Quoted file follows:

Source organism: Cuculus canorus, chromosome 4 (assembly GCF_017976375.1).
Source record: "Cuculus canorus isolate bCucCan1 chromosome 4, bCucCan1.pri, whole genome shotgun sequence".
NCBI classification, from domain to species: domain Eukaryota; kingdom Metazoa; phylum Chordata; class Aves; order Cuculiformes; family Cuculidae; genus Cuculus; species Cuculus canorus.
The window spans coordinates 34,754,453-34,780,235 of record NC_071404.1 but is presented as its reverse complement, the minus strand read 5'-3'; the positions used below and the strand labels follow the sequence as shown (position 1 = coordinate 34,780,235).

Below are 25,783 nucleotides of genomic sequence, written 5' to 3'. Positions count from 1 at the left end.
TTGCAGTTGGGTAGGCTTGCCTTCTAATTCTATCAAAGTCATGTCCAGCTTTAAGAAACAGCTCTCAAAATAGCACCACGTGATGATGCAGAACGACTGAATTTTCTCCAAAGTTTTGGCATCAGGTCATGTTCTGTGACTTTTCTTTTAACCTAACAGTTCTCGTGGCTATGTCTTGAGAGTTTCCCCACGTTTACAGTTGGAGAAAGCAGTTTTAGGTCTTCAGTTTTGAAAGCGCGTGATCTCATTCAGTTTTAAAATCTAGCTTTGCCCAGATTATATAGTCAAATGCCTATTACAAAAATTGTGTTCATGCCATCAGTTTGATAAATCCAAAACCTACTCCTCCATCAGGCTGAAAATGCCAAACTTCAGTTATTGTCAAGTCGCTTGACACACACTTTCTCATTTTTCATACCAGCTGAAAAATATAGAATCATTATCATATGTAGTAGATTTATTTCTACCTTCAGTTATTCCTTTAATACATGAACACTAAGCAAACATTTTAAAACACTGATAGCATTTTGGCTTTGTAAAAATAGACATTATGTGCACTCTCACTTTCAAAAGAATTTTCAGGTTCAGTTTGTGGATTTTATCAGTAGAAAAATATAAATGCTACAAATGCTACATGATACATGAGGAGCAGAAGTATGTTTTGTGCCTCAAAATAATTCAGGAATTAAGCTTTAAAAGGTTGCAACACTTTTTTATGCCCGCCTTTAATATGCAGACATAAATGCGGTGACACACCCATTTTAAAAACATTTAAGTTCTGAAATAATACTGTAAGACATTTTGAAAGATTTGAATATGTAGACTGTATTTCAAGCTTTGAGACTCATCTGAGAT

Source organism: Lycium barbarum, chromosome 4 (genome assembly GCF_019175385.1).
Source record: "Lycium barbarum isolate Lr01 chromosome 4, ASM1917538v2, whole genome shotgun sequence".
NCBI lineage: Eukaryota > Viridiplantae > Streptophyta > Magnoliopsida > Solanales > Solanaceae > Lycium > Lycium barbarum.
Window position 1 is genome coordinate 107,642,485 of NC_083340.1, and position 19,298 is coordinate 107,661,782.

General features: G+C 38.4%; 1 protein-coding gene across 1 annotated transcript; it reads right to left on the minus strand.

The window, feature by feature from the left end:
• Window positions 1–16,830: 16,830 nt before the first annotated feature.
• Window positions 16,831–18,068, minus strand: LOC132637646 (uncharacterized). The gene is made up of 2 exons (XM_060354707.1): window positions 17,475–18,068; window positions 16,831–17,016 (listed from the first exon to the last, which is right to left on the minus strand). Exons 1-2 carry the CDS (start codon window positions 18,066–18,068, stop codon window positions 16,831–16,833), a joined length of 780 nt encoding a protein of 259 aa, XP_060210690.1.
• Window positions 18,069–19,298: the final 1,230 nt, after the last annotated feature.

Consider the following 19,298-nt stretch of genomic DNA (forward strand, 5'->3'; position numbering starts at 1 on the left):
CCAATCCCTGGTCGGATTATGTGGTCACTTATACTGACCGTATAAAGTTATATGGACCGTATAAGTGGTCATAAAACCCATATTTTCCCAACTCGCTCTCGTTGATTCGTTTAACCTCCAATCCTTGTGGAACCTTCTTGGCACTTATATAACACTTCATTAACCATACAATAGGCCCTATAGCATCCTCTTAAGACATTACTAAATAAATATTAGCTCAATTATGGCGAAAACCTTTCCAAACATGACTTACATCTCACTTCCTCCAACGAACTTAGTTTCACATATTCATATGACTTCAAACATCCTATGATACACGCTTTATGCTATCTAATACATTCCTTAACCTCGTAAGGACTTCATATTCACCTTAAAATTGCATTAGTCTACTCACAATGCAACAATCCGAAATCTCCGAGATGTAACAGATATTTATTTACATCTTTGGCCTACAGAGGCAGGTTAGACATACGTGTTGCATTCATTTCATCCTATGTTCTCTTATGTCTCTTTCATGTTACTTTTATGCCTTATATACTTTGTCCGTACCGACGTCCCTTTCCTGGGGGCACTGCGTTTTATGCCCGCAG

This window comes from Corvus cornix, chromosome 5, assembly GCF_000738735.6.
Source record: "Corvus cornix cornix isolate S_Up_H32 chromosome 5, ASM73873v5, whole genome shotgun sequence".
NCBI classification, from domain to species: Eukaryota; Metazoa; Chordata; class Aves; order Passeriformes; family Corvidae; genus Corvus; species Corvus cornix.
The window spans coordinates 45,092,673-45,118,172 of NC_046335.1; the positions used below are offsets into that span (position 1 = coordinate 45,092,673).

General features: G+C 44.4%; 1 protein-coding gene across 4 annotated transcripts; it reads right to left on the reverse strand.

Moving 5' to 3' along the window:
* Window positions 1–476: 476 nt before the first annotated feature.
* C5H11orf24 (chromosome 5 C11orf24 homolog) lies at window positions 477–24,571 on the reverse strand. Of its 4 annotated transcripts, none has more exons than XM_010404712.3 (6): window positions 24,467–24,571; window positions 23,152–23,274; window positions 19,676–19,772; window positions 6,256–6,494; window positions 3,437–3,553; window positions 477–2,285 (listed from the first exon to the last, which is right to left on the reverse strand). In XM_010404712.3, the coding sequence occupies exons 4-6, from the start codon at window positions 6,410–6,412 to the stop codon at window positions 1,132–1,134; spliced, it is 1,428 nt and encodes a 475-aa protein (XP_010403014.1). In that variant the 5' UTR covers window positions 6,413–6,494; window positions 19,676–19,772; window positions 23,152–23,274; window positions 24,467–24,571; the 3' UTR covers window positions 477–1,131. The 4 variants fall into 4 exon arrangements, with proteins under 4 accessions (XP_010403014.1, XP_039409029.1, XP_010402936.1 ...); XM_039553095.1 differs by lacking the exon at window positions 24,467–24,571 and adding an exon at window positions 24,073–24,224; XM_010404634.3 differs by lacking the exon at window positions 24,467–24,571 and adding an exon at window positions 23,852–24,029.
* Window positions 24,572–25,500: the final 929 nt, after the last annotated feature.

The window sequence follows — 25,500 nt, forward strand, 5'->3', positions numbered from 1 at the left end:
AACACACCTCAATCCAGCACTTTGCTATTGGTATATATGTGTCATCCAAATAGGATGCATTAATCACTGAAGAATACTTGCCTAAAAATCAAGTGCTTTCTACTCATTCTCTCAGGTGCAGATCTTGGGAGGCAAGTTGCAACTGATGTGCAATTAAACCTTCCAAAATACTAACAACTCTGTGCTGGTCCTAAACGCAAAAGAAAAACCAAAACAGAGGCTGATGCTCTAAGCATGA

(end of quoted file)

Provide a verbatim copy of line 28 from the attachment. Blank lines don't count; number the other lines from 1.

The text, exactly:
AACACACCTCAATCCAGCACTTTGCTATTGGTATATATGTGTCATCCAAATAGGATGCATTAATCACTGAAGAATACTTGCCTAAAAATCAAGTGCTTTCTACTCATTCTCTCAGGTGCAGATCTTGGGAGGCAAGTTGCAACTGATGTGCAATTAAACCTTCCAAAATACTAACAACTCTGTGCTGGTCCTAAACGCAAAAGAAAAACCAAAACAGAGGCTGATGCTCTAAGCATGA